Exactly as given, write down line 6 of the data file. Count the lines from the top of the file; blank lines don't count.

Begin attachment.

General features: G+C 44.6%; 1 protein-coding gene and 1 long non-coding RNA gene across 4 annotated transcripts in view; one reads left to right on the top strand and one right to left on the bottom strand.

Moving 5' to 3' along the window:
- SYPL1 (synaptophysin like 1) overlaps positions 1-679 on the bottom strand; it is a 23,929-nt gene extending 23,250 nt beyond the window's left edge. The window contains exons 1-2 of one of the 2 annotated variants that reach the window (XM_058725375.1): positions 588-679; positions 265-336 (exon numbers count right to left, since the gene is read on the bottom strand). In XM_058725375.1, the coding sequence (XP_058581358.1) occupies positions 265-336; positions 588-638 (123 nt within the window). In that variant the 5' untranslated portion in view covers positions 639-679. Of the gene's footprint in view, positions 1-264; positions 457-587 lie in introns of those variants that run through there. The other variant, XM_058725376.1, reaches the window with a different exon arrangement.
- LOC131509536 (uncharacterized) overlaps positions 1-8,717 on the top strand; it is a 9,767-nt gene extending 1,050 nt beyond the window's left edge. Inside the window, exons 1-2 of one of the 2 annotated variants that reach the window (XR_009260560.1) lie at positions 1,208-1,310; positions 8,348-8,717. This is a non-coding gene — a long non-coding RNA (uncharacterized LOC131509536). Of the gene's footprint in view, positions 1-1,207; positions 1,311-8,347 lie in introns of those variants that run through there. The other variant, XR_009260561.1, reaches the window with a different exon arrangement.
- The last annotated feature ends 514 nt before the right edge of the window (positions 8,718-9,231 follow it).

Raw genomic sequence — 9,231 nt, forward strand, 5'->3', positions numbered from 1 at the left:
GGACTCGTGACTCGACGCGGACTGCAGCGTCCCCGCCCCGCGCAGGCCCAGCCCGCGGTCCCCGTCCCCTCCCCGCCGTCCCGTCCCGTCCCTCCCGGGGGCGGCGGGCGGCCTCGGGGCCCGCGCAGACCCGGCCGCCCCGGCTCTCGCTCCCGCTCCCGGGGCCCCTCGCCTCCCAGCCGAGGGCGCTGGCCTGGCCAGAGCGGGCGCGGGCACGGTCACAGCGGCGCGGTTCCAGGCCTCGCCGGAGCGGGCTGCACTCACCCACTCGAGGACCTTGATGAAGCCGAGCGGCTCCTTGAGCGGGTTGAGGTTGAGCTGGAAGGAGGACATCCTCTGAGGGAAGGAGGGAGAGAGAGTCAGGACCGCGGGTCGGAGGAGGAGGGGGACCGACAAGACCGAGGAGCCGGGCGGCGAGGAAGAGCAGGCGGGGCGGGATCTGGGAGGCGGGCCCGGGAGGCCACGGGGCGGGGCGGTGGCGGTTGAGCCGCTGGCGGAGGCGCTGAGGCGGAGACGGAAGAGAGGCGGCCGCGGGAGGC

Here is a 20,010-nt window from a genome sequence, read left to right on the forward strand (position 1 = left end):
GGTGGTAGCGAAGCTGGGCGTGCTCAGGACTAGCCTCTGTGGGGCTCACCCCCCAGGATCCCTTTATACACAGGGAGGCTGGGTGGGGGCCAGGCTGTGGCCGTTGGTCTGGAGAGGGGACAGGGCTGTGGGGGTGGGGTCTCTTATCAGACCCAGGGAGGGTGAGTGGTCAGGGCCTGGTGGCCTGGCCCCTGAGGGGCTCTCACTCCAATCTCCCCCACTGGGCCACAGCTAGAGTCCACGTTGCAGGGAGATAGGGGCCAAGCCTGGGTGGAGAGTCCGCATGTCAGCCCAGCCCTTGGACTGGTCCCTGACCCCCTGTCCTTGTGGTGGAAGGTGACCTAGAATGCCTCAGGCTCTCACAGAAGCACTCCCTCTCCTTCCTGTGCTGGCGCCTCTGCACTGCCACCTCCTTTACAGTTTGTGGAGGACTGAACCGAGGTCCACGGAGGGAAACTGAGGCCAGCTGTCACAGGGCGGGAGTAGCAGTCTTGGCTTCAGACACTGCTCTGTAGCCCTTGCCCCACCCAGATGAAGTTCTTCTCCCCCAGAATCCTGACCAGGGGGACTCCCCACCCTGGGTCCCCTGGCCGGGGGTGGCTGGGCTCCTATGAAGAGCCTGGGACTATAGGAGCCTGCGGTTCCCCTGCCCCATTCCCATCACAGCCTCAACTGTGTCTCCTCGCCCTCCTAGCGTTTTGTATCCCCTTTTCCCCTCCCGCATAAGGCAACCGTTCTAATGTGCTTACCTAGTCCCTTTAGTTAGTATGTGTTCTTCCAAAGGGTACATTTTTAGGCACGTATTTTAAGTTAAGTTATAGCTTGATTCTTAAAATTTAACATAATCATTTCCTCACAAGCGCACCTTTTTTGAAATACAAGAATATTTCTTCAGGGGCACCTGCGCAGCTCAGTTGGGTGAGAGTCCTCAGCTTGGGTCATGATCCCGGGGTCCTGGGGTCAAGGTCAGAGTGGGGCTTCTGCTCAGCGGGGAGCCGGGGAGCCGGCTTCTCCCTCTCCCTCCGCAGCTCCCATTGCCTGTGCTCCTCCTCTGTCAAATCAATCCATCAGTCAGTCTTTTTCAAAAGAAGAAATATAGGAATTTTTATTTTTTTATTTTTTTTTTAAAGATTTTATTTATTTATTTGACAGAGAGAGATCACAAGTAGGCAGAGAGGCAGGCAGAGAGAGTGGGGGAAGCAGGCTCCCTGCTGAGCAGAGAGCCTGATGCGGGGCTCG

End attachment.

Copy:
Raw genomic sequence — 9,231 nt, forward strand, 5'->3', positions numbered from 1 at the left: